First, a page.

‘Sister Wives’ family packs up and moves to Arizona
FLAGSTAFF, Ariz. -- The patriarch of the polygamous family from TV’s “Sister Wives” drove around his new hometown in northern Arizona, admiring the mountain views but still thinking about the heap of boxes that needed sorting at the homes he rented for his four wives and 18 children.
“We moved to heaven, but we’re in living hell right now,” Kody Brown said, laughing, during a recent phone interview with The Associated Press.
Packing up four moving trucks in Las Vegas during triple-digit July heat and taking his family to Flagstaff, a liberal college city in largely conservative Arizona, was no easy task.
But the Browns said they needed a new place to call home -- and film their TLC reality show -- after realizing they didn’t want to grow old in Las Vegas. They said they lived there in “exile” after fleeing Utah in 2011 under the threat of prosecution following the premiere of their groundbreaking show.
Flagstaff residents have a “live and let live” attitude, and the City Council has passed resolutions promoting diversity and inclusion. The city has snowy winter seasons and is a popular destination for desert dwellers to cool off.
That open-mindedness and beauty attracted the Browns after they ruled out returning to Utah, where they feel discrimination persists against plural families.
“Let’s just say there’s a lot of hippies in Flagstaff, and they’re awesome,” Brown said.
Being married to more than one person, or bigamy, is illegal across the United States. The law in Mormon-heavy Utah is considered stricter because of a unique provision that bars married people from living with a second “spiritual spouse.”
The Church of Jesus Christ of Latter-day Saints abandoned polygamy in 1890 and strictly prohibits it today. The Browns consider themselves fundamentalist Mormons.
In a memo addressing legal questions about the family, Flagstaff police said Brown could not be charged with bigamy because he is legally married to one woman, Robyn Brown. The patriarch says he’s “spiritually married” to the other three women.
The Browns bought four lots totaling almost 15 acres a few miles from downtown Flagstaff for $820,000 in June, according to property records. They said they eventually plan to build a home or homes but are now living in four rentals scattered throughout the community.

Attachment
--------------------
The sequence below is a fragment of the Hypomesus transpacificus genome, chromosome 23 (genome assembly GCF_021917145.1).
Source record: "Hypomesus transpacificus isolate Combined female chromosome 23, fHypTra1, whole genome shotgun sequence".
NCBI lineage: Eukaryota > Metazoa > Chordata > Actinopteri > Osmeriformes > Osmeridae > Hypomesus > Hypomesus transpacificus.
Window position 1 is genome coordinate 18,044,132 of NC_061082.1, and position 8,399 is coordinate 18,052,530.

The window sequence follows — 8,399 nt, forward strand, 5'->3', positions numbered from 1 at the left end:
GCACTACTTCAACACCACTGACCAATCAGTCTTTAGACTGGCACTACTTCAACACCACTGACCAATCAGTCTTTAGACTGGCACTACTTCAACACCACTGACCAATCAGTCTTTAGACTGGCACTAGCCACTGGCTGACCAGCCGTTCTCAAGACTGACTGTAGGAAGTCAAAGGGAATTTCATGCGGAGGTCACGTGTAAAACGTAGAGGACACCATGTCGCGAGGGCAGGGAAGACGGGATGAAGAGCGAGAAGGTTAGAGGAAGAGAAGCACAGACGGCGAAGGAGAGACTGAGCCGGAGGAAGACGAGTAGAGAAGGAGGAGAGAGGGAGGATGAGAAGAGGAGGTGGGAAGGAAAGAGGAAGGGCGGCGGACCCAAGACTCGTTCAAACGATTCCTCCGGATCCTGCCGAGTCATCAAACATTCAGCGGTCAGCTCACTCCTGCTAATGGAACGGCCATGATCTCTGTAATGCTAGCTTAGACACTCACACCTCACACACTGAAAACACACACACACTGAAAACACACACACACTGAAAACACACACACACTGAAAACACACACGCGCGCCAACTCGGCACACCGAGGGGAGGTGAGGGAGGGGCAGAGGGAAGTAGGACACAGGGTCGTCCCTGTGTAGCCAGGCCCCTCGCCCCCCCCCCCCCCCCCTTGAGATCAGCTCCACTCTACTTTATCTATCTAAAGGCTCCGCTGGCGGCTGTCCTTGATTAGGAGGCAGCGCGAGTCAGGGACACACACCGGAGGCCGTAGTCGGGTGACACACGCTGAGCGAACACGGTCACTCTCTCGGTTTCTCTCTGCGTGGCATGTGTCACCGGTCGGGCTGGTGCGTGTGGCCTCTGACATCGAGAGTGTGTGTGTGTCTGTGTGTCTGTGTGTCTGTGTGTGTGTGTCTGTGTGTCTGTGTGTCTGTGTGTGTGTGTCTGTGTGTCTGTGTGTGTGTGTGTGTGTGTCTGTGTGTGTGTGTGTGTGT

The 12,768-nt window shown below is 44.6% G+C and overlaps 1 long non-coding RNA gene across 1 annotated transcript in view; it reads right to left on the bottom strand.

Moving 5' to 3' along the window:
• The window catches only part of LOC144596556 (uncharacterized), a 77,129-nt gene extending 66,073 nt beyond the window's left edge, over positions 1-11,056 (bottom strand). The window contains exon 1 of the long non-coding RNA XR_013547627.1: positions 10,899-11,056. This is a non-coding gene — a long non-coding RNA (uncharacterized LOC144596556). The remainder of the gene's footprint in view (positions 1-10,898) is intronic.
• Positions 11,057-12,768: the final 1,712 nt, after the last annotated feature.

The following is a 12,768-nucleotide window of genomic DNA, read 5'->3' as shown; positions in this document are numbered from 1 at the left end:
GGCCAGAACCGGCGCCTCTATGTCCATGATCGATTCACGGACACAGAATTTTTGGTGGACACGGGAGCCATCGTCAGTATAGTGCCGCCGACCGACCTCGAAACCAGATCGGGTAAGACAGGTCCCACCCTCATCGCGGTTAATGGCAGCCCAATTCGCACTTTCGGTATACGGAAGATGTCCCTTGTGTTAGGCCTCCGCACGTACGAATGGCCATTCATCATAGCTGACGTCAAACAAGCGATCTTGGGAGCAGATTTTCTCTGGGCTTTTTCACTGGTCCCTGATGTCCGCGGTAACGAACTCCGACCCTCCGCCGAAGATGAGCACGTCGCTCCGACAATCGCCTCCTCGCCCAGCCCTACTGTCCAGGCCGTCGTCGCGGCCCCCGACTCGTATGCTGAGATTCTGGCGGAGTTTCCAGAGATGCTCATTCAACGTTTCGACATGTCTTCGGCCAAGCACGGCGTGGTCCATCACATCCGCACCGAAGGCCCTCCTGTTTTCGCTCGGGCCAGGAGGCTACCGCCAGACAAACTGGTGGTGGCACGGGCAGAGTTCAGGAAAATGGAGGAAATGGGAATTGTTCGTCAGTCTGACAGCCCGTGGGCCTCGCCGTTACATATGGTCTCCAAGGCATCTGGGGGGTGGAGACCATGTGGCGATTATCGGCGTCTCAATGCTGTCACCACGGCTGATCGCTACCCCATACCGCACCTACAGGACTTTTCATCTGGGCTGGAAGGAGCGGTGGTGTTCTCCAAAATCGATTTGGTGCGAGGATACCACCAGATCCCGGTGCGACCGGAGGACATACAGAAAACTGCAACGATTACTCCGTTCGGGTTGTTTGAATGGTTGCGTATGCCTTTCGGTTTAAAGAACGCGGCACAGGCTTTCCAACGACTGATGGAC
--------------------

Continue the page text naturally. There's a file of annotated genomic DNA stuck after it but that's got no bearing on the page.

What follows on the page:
Producers told city officials the TV show will do most of the filming at the homes and in a commercial building space the Browns rented. Season eight of “Sister Wives” is set to debut on TLC in January 2019.
Flagstaff has been abuzz about the move, with residents sharing sightings of the family on social media.
Pete Page lives across the street from the Browns in a quiet neighborhood where homes are spread out amid a meadow and surrounded by ponderosa pine trees. He doesn’t object to the family’s lifestyle but doesn’t want to see environmental damage, streets blocked off for filming, more traffic and noise, or fans driving around trying to get a glimpse.
“Everyone has the same concern: ‘Is this going to turn into a circus?’” fellow neighbor Michael Reidy said. “Most of us don’t think it will, but that will be the fear.”
Jessie Luckey, who lives in east Flagstaff with her husband and two children, said she enjoyed watching “Sister Wives” and would be courteous to the family, but views their lifestyle as patriarchal and sexist.
“This is not a culture I want here,” she said, “normalizing a behavior that I don’t think should be normalized.”
The Browns initially imagined returning to Utah despite suing over its unique cohabitation law, alleging it violated their religious freedom. They scored an early legal victory, but an appeals court ruled they couldn’t sue because they had not been charged under the law.
“Utah is hostile toward polygamists,” Kody Brown said. “There is a very natural and subtle discrimination from the public because of those anti-polygamy laws.”
The family doesn’t regret its time in Nevada, where the kids blossomed because they could be normal and not singled out as polygamous kids like in Utah, the wives said. They now range in age from 2 to 24.
Three of the Browns’ children are married, and two others are in serious relationships -- including one daughter who is a lesbian. None plans to practice polygamy.
“I am very comfortable with their choices regardless of what they are,” Brown said.